Calls for English Defence League to be branded “extremist”
Labour’s Black and Asian Assembly Members have written to the head of the Metropolitan Police to urge him to revise the Met’s view about the English Defence League (EDL) not being viewed as an extremist group. Last week the Government banned the EDL from marching in Waltham Forest, Islington, Newham and Tower Hamlets for 30 days.
Assembly Members Murad Qureshi, Jennette Arnold OBE, Dr Onkar Sahota and Navin Shah signed a joint letter to Commissioner Bernard Hogan-Howe asking his to reconsider the EDL’s status.
The Met applied to the Secretary of State Theresa May amid fears of public disorder as the EDL prepared to march in Walthamstow for the second time in one month. Members of the EDL have targeted London boroughs where there are a number of different faith groups and non-white communities.
Labour London-wide Assembly Member Murad Qureshi said:
"We call on Police Commissioner Bernard Hogan-Howe to brand the EDL as an extremist group. Members of the EDL are disrupting our communities and promoting violence and racist ideology. They are obviously a far-right group, bent on causing as much trouble in our diverse communities as possible.
"It is disgraceful that people such as the EDL who don’t even live in London and have to travel from outside the city are allowed to come to our neighbourhood to promote their evil racist ideology. We must stand together and recognise the EDL for what they are, an extremist far-right group."
Murad Qureshi is a London-wide Assembly Member.
Jennette Arnold OBE is a London Assembly Member for North East, including Islignton, Hackney and Waltham Forest.
Dr Onkar Sahota is a London Assembly Member for Ealing and Hillingdon.
Navin Shah is a London Assembly Member for Brent and Harrow.
The letter is attached and reads:
"We welcomed the Government’s decision last week to ban the planned EDL march through Waltham Forest and other nearby boroughs. Waltham Forest has become a target for these marches as it is home to a rich tapestry of communities and faiths which these events are designed to attack.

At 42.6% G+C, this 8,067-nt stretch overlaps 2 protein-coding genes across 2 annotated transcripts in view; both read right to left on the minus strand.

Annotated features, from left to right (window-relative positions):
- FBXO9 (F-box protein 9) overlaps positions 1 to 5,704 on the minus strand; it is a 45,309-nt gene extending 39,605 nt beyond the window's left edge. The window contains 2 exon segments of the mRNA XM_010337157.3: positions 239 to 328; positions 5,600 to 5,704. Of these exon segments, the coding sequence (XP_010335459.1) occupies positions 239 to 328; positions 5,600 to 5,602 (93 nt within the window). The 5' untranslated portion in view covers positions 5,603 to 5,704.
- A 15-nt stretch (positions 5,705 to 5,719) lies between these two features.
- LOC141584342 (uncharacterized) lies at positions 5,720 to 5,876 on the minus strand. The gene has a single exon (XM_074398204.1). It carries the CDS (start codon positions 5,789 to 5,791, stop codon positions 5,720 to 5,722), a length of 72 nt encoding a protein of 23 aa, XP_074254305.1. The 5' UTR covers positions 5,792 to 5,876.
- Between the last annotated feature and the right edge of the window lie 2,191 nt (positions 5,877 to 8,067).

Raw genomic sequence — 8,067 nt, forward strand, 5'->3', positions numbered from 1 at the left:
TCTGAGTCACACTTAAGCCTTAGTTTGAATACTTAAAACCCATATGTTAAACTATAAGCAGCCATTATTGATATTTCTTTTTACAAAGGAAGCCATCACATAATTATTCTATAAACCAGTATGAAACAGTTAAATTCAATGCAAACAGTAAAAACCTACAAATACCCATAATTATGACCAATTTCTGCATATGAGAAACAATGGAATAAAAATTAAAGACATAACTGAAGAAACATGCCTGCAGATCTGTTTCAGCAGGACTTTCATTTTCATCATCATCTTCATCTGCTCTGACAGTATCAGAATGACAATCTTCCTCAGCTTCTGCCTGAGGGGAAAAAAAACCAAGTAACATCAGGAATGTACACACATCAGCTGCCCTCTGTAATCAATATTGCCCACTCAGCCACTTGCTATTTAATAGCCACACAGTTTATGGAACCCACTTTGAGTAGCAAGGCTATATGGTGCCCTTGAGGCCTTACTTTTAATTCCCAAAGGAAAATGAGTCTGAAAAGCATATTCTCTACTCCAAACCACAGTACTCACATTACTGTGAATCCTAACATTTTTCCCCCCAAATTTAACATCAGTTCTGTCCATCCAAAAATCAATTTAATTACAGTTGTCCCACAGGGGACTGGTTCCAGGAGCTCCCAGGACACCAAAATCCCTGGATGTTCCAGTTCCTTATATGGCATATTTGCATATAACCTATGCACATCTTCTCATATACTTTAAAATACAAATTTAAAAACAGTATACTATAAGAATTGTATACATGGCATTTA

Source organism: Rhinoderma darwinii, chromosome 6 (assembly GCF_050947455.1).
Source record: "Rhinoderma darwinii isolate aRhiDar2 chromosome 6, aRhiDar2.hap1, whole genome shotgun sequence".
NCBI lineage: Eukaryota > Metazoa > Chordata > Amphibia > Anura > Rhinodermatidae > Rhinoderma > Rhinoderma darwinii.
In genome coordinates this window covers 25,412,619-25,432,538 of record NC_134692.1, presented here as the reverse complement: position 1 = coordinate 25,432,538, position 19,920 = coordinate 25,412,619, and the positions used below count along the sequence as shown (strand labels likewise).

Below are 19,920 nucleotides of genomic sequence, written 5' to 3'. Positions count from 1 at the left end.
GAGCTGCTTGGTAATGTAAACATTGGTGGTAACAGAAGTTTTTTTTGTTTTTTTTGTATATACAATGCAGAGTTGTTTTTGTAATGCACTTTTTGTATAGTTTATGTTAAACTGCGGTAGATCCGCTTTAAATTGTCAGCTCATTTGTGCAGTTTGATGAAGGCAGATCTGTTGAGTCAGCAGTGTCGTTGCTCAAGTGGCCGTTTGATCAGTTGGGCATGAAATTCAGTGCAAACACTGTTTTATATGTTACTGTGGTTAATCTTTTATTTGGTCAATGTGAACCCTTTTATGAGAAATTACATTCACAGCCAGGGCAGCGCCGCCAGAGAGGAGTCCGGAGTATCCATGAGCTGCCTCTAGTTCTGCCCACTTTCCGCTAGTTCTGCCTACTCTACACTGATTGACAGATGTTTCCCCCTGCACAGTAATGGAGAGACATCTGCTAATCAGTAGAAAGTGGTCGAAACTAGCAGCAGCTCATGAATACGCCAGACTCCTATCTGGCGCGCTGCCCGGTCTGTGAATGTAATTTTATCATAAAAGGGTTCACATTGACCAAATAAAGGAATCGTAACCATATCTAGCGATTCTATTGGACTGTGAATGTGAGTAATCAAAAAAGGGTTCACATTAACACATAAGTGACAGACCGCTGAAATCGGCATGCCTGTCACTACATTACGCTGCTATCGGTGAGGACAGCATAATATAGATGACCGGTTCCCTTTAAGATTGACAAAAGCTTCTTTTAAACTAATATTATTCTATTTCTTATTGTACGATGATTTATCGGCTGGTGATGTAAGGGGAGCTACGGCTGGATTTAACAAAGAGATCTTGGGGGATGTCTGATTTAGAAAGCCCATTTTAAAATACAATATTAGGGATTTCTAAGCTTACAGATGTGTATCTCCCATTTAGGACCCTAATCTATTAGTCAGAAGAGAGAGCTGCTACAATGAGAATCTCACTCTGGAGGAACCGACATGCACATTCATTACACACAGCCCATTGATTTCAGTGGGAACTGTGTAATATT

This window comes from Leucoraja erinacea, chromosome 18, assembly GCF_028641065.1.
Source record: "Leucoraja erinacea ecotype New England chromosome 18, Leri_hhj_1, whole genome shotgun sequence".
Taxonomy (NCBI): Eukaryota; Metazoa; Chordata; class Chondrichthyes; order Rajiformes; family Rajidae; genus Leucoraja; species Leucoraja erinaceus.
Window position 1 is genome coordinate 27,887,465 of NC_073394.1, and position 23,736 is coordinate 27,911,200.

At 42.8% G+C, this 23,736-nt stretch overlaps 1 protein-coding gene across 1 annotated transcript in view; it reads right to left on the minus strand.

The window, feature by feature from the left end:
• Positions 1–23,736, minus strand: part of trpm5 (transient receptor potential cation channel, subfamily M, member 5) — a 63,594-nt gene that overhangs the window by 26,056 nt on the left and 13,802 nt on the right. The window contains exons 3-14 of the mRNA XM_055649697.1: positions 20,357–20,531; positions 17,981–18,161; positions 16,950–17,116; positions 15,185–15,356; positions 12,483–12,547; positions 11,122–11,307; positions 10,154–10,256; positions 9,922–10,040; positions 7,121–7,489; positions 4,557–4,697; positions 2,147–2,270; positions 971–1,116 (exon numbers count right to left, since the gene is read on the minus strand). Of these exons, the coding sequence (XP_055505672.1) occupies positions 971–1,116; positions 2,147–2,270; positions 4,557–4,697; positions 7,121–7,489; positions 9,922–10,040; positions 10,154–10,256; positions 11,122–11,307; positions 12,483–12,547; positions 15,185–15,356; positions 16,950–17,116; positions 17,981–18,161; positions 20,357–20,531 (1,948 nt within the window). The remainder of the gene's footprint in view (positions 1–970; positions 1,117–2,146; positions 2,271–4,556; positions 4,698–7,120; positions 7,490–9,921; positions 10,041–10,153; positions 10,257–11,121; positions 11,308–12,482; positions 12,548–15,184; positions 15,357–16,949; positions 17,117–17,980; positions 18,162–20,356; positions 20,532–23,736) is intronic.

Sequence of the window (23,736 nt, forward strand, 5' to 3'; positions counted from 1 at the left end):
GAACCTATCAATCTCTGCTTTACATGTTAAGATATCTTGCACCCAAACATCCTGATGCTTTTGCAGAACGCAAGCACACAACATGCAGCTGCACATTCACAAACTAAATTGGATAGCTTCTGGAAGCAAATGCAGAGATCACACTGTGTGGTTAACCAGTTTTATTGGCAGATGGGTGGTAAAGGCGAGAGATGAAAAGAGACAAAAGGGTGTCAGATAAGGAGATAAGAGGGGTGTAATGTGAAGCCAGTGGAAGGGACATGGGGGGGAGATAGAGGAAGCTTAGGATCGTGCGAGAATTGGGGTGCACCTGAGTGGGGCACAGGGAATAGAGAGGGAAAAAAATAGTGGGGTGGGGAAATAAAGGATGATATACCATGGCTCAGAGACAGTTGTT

In the past, these marches have been organised and attended by EDL members who have no connection with the local community and they have led to disorder and tension on the streets within a community which otherwise live and work together without trouble or contempt for each other.
In light of past experiences of EDL marches and this recent ban, we urge you to revise the Met’s view about the status of the EDL. We ask this because, back in September 2009, the then Met Police commissioner Sir Paul Stephenson told the MPA that the EDL "are not viewed as an extreme right wing group in the accepted sense". Last year, it was reported that Adrian Tudway, head of the national domestic extremism unit at Scotland Yard, stated in an email to a Muslim organisation that "in terms of the position with EDL, the original stance stands, they are not extreme right wing as a group" adding "I really think you need to open a direct line of dialogue with them, that might be the best way to engage them and re-direct their activity". These sentiments are not only patronising to London’s Muslim community, they are wholly inconsistent with the EDL’s recent actions and the reaction by the local community to their presence.
The recent arrests by the Met Police and the request to ban the march last week were both based upon intelligence led investigation; it is clear, therefore, that the perception of the EDL as a non right wing organisation is misconceived. This misconception should be put right, and we hope that recent actions by the Met police and the Home Secretary should pave a way forward to restating the Met’s views on the EDL. We believe this is the time to draw a line in the sand from past statements made by or on behalf of the Met on this subject and we seek your reassurance that such statements will not be made under your watch in the future."